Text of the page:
Global Advanced Research Journal of Biotechnology (GARJB)

October 2012 Vol. 1(3), pp 033-039

Copyright © 2012 Global Advanced Research Journals



The Role of Biotechnology in Solving Global Food Crisis

Kabeh JD

Agronomy Department, Taraba State University, Jalingo, PMB 1167


Accepted 03 September, 2012


Biotechnology is the formation of new heritable materials by insertion of nucleic acid molecules produced outside a cell by vector systems. The underlying principles involve dissection of desirable characters using restriction enzymes that protect host DNA by introducing methyl groups at recognition sites.  These enzymes produce sticky ends that allow for ligation using phosphodiester bonds, and cloning vehicles (replicons) with high gene dosage allowing for modification in biotechnology.  This second generation biotechnology premise give speed and precision, yet only compliments the traditional breeding programs, by re-invigorating life expectancy, productivity, growth in food and agricultural sustainability.  USA (68%) Argentina (23%)  Canada (7%)  China (1%) and South Africa (1%) are fore runners in commercial GM –food production.  Most modified crops are corn and soy bean (84%) rap seed (canola) cotton and potatoes (18%), reasons for modification include herbicide tolerance (74%), pest and disease resistance (19%) and biofortification (7%), between 109-120 million acres of land are used for cultivation of GM foods.  As the world population quadruples, the only promising tool against global hunger is biotechnology. Nevertheless, are GM foods safe for us? Several criticism advanced are classed as environmental hazards, human health risks, economical and ethical reasons.  Most regulatory agencies stance are GM foods are substantially safe, yet insist on mandatory labeling as ‘GRAS’ with  0% contamination, while importing countries have the right to accept or reject GM foods.  We are optimistic that modified food aid will deal with the threatening starvation in sub-Saharan Africa with rampant civil unrest, political corruption and failed agricultural programmes.  The only challenges are lack of infrastructures for storage, transportation, insecurity of aid workers and non acceptance.  It would be unwise to believe that food insecurity can be eliminated without Agricultural biotechnology.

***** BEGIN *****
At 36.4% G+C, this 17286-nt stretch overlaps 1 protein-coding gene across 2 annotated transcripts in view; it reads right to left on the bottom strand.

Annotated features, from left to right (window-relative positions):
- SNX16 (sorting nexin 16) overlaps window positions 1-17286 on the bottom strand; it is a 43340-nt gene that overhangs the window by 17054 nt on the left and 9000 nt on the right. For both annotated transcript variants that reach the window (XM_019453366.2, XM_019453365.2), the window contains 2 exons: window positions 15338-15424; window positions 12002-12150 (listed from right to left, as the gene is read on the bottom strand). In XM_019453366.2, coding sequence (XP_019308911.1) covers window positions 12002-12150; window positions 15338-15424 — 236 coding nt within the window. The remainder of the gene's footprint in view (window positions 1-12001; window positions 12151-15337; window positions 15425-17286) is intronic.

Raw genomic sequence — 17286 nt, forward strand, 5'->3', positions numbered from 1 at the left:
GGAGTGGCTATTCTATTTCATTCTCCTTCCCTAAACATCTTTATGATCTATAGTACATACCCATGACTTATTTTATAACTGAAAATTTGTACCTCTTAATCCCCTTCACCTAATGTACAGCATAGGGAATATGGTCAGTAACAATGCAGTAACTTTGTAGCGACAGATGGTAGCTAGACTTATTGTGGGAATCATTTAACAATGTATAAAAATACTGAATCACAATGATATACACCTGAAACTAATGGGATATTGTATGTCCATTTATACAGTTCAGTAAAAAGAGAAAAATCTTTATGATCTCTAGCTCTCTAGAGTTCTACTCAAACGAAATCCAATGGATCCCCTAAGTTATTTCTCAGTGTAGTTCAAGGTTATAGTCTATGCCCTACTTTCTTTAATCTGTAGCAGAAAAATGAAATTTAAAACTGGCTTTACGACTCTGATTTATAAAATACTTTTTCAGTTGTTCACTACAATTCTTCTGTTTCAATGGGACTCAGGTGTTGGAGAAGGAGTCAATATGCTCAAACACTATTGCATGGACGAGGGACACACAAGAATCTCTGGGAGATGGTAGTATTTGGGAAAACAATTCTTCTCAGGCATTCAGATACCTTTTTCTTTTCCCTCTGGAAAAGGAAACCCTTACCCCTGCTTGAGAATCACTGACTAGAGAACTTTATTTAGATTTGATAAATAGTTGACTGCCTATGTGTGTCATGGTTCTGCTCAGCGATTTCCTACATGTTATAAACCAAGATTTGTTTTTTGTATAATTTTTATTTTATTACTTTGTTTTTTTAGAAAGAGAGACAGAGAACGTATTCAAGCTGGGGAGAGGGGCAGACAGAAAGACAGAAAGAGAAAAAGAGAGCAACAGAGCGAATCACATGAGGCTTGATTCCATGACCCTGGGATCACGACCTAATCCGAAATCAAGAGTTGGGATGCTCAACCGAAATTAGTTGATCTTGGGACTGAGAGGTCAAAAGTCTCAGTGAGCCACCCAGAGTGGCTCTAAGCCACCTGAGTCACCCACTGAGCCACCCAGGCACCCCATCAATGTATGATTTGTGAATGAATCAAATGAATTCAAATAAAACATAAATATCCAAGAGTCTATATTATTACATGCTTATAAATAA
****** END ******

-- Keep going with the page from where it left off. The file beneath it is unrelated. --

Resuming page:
Keywords: Second generation biotechnology; genetically modified food; Global hunger and food insecurity; World Food Aid Programmes.


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